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Health 13.02.18 

Should Antibiotics be Taken Before or After Food?

What are Antibiotics?

Antibiotics are used to treat bacterial infections. Some antibiotics are specialised and are only effective against some types of bacteria. Whereas, broad-spectrum antibiotics, attack a wide range of bacteria, including ones that are beneficial to us.  There are two main ways that antibiotics target bacteria. They either prevent the reproduction of bacteria, or they kill the bacteria, for example by stopping the mechanism responsible for building their cell walls.  So, should antibiotics be taken before or after food?

Should Antibiotics be Taken Before or After Food?

Antibiotics are often recommended to be taken at certain times.  Antibiotics that are taken at the incorrect time increase a patient’s risk of suffering from nausea, diarrhoea and vomiting.  Taking antibiotics at the incorrect time may also increase your chance of developing antibiotic resistance.

Should your antibiotics be taken before or after food? In some cases, taking antibiotics whilst eating a meal may help to reduce stomach issues from certain antibiotics such as amoxicillin and doxycycline. Nevertheless, this approach won’t work for all antibiotics. Some antibiotics, such as tetracycline, should be taken on an empty stomach. Talk to your doctor to make sure you know how you’re supposed to take your drug and if there are other ways you can ease stomach side effects.  Take a look below to see which category your medication falls under.

Antibiotics that should be taken before food: Penicillin, Flucloxacillin.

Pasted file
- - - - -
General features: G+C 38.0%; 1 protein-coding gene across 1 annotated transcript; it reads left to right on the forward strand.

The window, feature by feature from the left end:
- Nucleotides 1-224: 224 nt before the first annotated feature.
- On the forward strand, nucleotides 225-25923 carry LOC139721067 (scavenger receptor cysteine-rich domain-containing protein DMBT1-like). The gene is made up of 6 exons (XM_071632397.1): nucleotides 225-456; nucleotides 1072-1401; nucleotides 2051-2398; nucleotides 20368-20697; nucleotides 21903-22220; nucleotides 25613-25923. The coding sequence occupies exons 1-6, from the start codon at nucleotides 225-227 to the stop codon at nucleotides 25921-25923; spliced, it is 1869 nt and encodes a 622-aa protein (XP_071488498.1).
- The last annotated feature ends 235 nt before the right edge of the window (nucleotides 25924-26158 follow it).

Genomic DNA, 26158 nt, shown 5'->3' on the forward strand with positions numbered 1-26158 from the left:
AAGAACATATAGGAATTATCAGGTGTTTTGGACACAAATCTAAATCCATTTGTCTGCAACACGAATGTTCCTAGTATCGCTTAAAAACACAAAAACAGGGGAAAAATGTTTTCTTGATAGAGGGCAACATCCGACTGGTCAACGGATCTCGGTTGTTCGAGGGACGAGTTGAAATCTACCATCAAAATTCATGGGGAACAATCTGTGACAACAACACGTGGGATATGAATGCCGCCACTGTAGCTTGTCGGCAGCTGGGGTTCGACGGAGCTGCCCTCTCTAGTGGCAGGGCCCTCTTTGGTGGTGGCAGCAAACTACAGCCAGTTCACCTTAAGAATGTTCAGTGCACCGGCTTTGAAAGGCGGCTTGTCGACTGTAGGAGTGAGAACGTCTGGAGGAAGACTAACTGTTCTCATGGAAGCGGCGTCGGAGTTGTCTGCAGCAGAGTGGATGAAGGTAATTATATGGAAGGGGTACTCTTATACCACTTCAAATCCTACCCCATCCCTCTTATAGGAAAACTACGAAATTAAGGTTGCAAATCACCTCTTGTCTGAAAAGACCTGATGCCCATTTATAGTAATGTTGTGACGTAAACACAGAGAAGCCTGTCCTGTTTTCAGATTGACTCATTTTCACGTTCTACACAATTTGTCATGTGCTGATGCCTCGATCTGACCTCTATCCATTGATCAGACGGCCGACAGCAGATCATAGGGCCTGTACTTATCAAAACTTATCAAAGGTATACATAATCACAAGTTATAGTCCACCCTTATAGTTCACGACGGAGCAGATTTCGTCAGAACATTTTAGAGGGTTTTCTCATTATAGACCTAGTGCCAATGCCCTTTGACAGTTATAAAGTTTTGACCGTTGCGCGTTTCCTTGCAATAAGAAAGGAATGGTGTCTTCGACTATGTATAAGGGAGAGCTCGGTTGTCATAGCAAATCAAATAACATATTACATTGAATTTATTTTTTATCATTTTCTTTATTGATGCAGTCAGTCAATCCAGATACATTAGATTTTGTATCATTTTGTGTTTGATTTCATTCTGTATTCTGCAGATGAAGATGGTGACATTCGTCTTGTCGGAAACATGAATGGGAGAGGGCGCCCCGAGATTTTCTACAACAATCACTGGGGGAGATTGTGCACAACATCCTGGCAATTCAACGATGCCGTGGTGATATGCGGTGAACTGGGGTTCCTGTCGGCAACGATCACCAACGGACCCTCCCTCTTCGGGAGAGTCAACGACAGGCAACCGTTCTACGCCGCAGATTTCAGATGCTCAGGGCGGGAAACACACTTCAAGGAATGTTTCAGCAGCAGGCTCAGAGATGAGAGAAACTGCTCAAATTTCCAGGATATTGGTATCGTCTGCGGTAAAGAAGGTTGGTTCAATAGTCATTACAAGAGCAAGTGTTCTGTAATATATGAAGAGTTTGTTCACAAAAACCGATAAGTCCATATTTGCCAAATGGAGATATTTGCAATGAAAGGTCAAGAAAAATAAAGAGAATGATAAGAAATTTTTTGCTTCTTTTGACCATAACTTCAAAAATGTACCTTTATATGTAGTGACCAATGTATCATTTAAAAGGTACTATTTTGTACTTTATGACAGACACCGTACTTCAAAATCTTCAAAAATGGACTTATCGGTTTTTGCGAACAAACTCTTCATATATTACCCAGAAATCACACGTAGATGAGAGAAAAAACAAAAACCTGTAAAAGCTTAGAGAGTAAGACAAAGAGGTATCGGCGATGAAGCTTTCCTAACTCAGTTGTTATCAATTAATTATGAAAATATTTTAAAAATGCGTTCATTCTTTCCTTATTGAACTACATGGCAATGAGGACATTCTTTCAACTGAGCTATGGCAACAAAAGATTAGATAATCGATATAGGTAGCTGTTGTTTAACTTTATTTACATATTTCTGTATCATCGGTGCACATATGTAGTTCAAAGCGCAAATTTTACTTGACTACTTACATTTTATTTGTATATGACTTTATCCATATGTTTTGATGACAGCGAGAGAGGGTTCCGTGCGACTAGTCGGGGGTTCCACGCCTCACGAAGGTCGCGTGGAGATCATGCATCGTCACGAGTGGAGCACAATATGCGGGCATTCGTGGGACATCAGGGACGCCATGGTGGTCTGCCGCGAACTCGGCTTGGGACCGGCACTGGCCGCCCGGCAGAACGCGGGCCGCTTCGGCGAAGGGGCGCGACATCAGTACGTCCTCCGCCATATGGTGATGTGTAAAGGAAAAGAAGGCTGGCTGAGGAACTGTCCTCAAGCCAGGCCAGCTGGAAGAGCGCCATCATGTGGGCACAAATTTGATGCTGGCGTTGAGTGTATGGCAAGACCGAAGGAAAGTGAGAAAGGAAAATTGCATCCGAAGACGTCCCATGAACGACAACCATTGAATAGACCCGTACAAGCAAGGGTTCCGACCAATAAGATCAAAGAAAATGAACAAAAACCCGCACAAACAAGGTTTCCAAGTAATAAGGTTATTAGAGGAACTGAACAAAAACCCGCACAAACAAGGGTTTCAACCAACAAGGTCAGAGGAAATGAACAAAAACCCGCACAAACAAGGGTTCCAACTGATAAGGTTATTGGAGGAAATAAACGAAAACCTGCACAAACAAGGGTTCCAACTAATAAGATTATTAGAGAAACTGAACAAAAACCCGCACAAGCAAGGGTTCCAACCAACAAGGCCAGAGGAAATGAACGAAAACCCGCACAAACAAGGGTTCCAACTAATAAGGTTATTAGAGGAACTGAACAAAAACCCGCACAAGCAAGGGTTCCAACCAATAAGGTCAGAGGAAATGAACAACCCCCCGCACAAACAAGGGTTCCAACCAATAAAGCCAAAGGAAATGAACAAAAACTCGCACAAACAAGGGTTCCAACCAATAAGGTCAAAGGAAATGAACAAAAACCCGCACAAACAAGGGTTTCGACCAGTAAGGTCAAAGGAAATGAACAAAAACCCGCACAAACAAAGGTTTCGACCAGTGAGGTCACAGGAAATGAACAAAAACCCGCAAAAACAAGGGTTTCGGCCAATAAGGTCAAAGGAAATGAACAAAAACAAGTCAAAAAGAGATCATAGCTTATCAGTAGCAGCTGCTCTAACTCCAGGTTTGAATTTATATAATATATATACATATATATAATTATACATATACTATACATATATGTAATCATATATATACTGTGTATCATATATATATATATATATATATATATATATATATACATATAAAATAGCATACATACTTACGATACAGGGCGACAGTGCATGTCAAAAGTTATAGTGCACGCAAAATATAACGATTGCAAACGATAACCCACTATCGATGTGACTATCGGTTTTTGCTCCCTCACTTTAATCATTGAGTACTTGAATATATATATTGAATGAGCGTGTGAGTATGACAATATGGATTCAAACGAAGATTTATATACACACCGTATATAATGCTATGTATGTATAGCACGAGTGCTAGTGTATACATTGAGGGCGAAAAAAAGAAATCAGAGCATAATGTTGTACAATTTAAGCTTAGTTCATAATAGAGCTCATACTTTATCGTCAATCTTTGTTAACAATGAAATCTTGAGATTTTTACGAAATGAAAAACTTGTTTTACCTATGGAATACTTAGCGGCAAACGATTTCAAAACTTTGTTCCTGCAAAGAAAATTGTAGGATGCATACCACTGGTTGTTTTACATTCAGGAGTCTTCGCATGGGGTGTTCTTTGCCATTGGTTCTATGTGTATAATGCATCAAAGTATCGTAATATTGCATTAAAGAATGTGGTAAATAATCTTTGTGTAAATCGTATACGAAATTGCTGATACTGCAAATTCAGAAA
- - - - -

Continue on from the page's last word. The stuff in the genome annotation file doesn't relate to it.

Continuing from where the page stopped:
Antibiotics that should be taken after food: Metronidazole, Trimethoprim, Doxycycline, Nitrofurantoin.

Antibiotics that can be taken either before or after food: Amoxicillin, Ciprofloxacin.

Impact of Food to Antibiotics

It should be noted that although the chart above shows which antibiotics should be taken with food, some foods may interfere with the medication.  A key example of this is grapefruit.  This is because enzymes in the intestines break down many types of medicines (such as macrolide antibiotics) and chemicals in grapefruit block these enzymes and disrupt their function. Because the breakdown enzymes are not functioning properly, the antibiotics stay in your body for longer and the level in your bloodstream may become too high. This increases your chance of experiencing side effects from the medication. Eating grapefruit or drinking grapefruit juice can affect antibiotic metabolism for up to 72 hours.

Although the information above highlight which antibiotics should be taken before or after food, we recommend consulting your pharmacist if you have any queries about when to take your medication.  If you regularly take repeat medication, you may wish to consider using services such as RXLive, which provide a free delivery service to ensure you never miss your medication again and have a dedicated pharmacist ready to chat at all times.

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